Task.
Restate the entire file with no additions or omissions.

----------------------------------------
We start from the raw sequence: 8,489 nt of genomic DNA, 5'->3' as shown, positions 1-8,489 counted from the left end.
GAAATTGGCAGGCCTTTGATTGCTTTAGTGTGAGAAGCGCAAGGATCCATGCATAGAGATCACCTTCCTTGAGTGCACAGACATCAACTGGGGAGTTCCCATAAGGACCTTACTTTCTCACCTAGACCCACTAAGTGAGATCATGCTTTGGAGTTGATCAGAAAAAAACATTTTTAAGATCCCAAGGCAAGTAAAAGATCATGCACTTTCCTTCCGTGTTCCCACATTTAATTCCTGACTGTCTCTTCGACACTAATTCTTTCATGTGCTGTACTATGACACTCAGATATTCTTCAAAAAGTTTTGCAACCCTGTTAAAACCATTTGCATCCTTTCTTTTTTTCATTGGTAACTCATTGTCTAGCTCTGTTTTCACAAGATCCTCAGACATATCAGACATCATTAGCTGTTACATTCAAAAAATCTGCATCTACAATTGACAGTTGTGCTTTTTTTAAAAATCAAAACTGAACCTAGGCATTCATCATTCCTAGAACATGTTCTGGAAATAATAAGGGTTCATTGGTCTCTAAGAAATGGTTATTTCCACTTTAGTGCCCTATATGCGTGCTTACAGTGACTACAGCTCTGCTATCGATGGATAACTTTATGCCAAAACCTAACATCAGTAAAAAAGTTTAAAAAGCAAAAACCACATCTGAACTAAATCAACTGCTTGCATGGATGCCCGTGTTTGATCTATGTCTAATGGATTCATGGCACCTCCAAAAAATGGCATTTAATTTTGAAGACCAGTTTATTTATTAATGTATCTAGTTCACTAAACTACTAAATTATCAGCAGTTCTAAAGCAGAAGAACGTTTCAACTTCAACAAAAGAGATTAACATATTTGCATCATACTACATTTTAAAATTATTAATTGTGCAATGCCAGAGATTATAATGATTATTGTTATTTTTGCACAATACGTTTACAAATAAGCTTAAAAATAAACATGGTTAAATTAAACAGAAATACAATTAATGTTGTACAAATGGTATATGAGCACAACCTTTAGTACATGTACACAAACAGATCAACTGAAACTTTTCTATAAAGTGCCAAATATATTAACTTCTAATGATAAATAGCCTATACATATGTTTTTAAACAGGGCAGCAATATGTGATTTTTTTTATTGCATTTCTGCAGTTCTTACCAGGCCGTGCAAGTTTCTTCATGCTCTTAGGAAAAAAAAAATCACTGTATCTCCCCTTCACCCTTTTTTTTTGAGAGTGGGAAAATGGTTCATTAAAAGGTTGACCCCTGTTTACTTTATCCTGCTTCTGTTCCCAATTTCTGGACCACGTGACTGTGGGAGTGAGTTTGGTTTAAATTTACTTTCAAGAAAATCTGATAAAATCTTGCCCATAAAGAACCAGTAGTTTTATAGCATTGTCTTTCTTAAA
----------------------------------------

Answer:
We start from the raw sequence: 8,489 nt of genomic DNA, 5'->3' as shown, positions 1-8,489 counted from the left end.
GAAATTGGCAGGCCTTTGATTGCTTTAGTGTGAGAAGCGCAAGGATCCATGCATAGAGATCACCTTCCTTGAGTGCACAGACATCAACTGGGGAGTTCCCATAAGGACCTTACTTTCTCACCTAGACCCACTAAGTGAGATCATGCTTTGGAGTTGATCAGAAAAAAACATTTTTAAGATCCCAAGGCAAGTAAAAGATCATGCACTTTCCTTCCGTGTTCCCACATTTAATTCCTGACTGTCTCTTCGACACTAATTCTTTCATGTGCTGTACTATGACACTCAGATATTCTTCAAAAAGTTTTGCAACCCTGTTAAAACCATTTGCATCCTTTCTTTTTTTCATTGGTAACTCATTGTCTAGCTCTGTTTTCACAAGATCCTCAGACATATCAGACATCATTAGCTGTTACATTCAAAAAATCTGCATCTACAATTGACAGTTGTGCTTTTTTTAAAAATCAAAACTGAACCTAGGCATTCATCATTCCTAGAACATGTTCTGGAAATAATAAGGGTTCATTGGTCTCTAAGAAATGGTTATTTCCACTTTAGTGCCCTATATGCGTGCTTACAGTGACTACAGCTCTGCTATCGATGGATAACTTTATGCCAAAACCTAACATCAGTAAAAAAGTTTAAAAAGCAAAAACCACATCTGAACTAAATCAACTGCTTGCATGGATGCCCGTGTTTGATCTATGTCTAATGGATTCATGGCACCTCCAAAAAATGGCATTTAATTTTGAAGACCAGTTTATTTATTAATGTATCTAGTTCACTAAACTACTAAATTATCAGCAGTTCTAAAGCAGAAGAACGTTTCAACTTCAACAAAAGAGATTAACATATTTGCATCATACTACATTTTAAAATTATTAATTGTGCAATGCCAGAGATTATAATGATTATTGTTATTTTTGCACAATACGTTTACAAATAAGCTTAAAAATAAACATGGTTAAATTAAACAGAAATACAATTAATGTTGTACAAATGGTATATGAGCACAACCTTTAGTACATGTACACAAACAGATCAACTGAAACTTTTCTATAAAGTGCCAAATATATTAACTTCTAATGATAAATAGCCTATACATATGTTTTTAAACAGGGCAGCAATATGTGATTTTTTTTATTGCATTTCTGCAGTTCTTACCAGGCCGTGCAAGTTTCTTCATGCTCTTAGGAAAAAAAAAATCACTGTATCTCCCCTTCACCCTTTTTTTTTGAGAGTGGGAAAATGGTTCATTAAAAGGTTGACCCCTGTTTACTTTATCCTGCTTCTGTTCCCAATTTCTGGACCACGTGACTGTGGGAGTGAGTTTGGTTTAAATTTACTTTCAAGAAAATCTGATAAAATCTTGCCCATAAAGAACCAGTAGTTTTATAGCATTGTCTTTCTTAAA